VAT Rate: 20% (DE Rate)
Total VAT: 20% x EUR 10,500 = EUR 2100
Total Amount: EUR 10,500 + EUR 2100 = EUR 12,600
FBA uses barcodes to identify and track inventory throughout the fulfillment process. Each product sent to an Amazon fulfilment centre requires a barcode. There are two kinds of barcodes that are used to identify products:
- Manufacturer barcodes (eligible barcodes include GCID, UPC, EAN, JAN, or ISBN)
- Amazon barcodes (ASIN, FNSKU, or MSKU)
Products that do not use the manufacturer barcode for tracking, require an Amazon barcode. A seller can print Amazon barcodes from within the seller account and apply the barcodes. If a seller does not want to apply the barcodes, they can sign up for the FBA Label Service and have Amazon apply the labels for a per-item fee ($0.2).
Each box or pallet shipped to an Amazon fulfillment center must be properly identified with a shipping label. Guidelines for labelling boxes:
- Labels supported measure 3-1/3″ x 4″.
- Don’t place labels on a seam on the box where they will get cut by a box cutter.
- The FBA shipment label should be placed next to the carrier (UPS, Fed Ex or other) label.
- Both the FBA shipment label and the carrier label (UPS, Fed Ex, or other) must remain uncovered so they are scannable and readable.
- Each box you include in the shipment must have its own label. Each pallet needs four labels, one in the top centre of each side.
Besides product barcode and shipping label, there is a question of a shipping mark. A shipping mark is simply a mark on the outside of the exterior shipping carton of an item being exported. At the minimum, shipping mark should include weight and dimension of a single carton, the number of the carton and total number of cartons (such as 1/50, 2/50, 3/50), the number of units in carton and information on actual product (content), country of origin (“Made in China”), manufacturer’s information.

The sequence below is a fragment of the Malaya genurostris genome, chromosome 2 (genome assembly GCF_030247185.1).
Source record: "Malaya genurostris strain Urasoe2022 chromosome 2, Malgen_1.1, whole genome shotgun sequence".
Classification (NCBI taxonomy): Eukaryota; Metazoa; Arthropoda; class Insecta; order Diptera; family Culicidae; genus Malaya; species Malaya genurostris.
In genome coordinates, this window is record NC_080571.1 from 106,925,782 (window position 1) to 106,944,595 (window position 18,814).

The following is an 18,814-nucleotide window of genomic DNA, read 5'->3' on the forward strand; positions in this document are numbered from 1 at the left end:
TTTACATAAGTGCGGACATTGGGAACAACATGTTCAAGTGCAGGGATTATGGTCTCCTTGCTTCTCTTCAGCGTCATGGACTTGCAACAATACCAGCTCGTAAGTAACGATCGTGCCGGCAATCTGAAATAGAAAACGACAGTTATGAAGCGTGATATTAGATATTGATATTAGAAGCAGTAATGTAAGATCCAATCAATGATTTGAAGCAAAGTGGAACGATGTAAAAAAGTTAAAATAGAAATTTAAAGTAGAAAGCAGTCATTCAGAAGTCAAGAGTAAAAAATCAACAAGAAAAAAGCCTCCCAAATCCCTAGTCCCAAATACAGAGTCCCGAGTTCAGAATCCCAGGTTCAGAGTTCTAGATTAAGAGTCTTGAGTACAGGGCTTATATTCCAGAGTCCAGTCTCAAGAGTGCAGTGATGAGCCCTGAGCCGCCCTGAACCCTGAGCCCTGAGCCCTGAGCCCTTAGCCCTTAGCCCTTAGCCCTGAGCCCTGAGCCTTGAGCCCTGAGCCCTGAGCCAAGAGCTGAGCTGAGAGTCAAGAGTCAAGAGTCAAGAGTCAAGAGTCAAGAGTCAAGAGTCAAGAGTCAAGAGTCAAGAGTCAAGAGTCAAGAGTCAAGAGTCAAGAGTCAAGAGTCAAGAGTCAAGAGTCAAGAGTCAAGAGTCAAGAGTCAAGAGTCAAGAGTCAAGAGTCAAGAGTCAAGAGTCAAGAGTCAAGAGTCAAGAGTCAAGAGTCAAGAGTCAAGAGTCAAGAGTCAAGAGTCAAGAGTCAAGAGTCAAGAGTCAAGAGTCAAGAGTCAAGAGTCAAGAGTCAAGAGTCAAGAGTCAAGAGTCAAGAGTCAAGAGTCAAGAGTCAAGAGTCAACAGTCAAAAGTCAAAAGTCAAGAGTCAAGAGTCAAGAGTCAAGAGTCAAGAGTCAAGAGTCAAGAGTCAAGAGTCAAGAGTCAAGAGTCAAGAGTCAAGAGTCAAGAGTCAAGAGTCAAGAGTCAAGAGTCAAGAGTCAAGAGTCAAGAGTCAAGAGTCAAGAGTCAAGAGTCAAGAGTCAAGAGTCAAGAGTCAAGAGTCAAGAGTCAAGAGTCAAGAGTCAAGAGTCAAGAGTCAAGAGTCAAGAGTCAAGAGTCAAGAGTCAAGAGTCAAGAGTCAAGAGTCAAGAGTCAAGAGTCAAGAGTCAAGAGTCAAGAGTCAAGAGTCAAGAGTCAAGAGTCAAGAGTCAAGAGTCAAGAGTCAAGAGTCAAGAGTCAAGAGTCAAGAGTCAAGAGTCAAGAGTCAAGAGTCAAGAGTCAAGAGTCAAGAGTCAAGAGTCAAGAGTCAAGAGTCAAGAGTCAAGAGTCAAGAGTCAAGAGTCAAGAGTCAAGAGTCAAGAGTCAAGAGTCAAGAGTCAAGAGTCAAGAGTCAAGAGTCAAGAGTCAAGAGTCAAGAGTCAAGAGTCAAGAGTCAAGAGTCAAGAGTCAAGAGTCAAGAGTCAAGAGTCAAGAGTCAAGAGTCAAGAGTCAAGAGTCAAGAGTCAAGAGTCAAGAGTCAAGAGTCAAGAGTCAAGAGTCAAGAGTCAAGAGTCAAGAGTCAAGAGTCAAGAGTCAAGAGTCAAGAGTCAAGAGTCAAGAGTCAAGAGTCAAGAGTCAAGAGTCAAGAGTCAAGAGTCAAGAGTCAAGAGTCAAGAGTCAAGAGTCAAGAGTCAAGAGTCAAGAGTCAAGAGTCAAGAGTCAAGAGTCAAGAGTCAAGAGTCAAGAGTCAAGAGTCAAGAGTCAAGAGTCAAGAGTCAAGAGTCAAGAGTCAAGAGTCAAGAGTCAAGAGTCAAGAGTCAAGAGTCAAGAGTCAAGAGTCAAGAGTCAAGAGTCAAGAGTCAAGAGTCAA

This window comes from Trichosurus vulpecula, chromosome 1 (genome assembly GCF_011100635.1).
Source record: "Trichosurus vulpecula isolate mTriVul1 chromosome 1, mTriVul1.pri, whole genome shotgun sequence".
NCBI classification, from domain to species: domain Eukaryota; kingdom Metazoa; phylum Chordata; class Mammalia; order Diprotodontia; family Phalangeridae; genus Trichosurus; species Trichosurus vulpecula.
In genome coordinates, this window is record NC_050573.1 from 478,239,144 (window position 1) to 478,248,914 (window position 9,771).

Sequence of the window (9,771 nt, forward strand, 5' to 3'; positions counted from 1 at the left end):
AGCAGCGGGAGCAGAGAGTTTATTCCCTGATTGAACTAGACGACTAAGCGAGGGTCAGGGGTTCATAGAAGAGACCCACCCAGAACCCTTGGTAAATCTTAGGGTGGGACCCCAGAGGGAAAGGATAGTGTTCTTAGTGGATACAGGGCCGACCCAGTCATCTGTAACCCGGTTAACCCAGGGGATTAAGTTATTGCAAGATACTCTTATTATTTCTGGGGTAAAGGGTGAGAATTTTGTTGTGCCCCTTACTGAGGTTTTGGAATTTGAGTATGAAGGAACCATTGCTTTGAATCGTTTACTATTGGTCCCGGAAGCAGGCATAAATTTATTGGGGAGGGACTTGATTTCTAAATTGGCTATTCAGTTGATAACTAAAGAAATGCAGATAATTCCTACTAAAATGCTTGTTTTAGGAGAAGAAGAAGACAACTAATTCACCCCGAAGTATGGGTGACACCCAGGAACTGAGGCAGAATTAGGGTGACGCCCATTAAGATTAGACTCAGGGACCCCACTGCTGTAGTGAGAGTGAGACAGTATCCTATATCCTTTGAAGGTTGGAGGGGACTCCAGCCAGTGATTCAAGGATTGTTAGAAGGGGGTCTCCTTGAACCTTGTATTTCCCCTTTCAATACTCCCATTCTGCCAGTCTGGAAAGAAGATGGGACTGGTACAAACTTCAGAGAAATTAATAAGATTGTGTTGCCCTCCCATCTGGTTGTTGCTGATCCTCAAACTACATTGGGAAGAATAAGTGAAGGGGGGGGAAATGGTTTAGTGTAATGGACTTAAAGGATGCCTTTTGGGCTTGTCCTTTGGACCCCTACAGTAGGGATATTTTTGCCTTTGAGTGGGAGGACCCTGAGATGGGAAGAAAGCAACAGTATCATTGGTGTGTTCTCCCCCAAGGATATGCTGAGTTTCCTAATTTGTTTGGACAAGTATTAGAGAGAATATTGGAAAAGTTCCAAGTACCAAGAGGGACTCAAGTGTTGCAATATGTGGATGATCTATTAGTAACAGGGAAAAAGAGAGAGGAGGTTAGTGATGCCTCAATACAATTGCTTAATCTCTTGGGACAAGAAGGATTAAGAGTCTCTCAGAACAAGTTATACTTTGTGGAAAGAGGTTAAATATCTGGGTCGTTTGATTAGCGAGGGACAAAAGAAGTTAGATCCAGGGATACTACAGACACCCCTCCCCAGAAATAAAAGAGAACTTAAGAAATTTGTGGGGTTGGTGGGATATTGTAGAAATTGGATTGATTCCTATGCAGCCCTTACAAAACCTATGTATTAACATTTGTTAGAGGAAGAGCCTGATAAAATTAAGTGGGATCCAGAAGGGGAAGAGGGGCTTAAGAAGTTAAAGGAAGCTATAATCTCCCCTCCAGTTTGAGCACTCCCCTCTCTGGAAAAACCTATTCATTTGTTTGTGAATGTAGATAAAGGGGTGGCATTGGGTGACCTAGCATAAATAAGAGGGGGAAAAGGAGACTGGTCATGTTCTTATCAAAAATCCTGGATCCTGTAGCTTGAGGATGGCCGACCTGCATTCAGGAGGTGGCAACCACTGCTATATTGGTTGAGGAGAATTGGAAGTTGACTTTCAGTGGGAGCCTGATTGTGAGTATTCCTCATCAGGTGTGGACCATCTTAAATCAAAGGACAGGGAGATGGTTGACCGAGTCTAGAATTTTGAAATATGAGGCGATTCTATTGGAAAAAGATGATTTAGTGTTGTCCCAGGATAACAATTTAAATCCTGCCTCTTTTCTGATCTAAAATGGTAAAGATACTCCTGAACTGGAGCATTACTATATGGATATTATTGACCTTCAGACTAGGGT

TIP: It’s important that information on the shipping mark matches the information on the packing list.
Further Resources on this topic by Amazon:
- Amazon FBA Product Barcode Requirements
- Amazon Shipping and Routing Requirements
- Getting started with Fulfillment by Amazon in the U.S. marketplace (PDF)
- Quick Reference Guide – Packaging and Shipping Inventory to Amazon (PDF)
- Amazon Shipment Label Requirements
Documentation in an international trade
Whenever you’ve shipped goods, you have probably come across several types of documentation required for exports and imports. Let’s take a look at the most common documents:
- Packing list
A document indicating the net and gross weights, the freight dimensions and detailed information/content of all items/boxes in a shipment. The packing list should refer to the specific shipment for which it is created. The total volumes and weights per line need to correspond with the ones one the commercial invoice (see below). It is a mandatory piece of documentation because of possible loss, insurance claims and customs needs to check the document.
- Commercial invoice
This document displays the transaction that is being made between seller and buyer of the goods. It contains information such as; dates, names, addresses, quantity of goods units, total selling prices and much more.
- Bill of lading
This document is provided by a carrier or its agent to the sellers as an agreement or contract for transportation of the goods. Besides this, it also functions as a receipt for cargo that has been accepted for transportation and is required to be shown for final delivery at destination. There is a basic distinction to be made with regards to the types of bill of lading used. Your seller might prefer an original (printed) bill of lading, that he or she will sent after arrival and payment of the goods by your side. A telex release is usually preferred by you as a buyer, as it is a digital document and hence does not require a printed document, which needs to be sent via a courier and provides some extra costs.